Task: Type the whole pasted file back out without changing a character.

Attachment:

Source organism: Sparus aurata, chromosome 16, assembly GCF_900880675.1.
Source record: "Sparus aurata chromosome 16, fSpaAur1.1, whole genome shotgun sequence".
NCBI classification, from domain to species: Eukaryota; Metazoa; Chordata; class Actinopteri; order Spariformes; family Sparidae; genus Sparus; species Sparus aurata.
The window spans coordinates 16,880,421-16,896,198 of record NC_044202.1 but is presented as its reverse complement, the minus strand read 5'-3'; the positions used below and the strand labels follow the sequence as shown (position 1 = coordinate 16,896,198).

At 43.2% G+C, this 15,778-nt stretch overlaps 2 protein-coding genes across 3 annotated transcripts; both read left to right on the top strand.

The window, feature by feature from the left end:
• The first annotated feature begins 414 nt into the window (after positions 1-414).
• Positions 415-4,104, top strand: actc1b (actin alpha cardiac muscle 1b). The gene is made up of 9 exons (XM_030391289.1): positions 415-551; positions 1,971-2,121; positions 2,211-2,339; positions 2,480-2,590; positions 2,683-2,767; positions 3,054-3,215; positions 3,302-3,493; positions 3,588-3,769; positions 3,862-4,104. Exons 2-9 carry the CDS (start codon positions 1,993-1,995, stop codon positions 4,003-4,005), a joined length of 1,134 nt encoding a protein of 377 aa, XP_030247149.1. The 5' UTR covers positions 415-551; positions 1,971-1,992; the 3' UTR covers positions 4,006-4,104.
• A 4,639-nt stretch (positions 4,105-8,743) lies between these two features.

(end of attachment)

Source organism: Sparus aurata, chromosome 16, assembly GCF_900880675.1.
Source record: "Sparus aurata chromosome 16, fSpaAur1.1, whole genome shotgun sequence".
NCBI classification, from domain to species: Eukaryota; Metazoa; Chordata; class Actinopteri; order Spariformes; family Sparidae; genus Sparus; species Sparus aurata.
The window spans coordinates 16,880,421-16,896,198 of record NC_044202.1 but is presented as its reverse complement, the minus strand read 5'-3'; the positions used below and the strand labels follow the sequence as shown (position 1 = coordinate 16,896,198).

At 43.2% G+C, this 15,778-nt stretch overlaps 2 protein-coding genes across 3 annotated transcripts; both read left to right on the top strand.

The window, feature by feature from the left end:
• The first annotated feature begins 414 nt into the window (after positions 1-414).
• Positions 415-4,104, top strand: actc1b (actin alpha cardiac muscle 1b). The gene is made up of 9 exons (XM_030391289.1): positions 415-551; positions 1,971-2,121; positions 2,211-2,339; positions 2,480-2,590; positions 2,683-2,767; positions 3,054-3,215; positions 3,302-3,493; positions 3,588-3,769; positions 3,862-4,104. Exons 2-9 carry the CDS (start codon positions 1,993-1,995, stop codon positions 4,003-4,005), a joined length of 1,134 nt encoding a protein of 377 aa, XP_030247149.1. The 5' UTR covers positions 415-551; positions 1,971-1,992; the 3' UTR covers positions 4,006-4,104.
• A 4,639-nt stretch (positions 4,105-8,743) lies between these two features.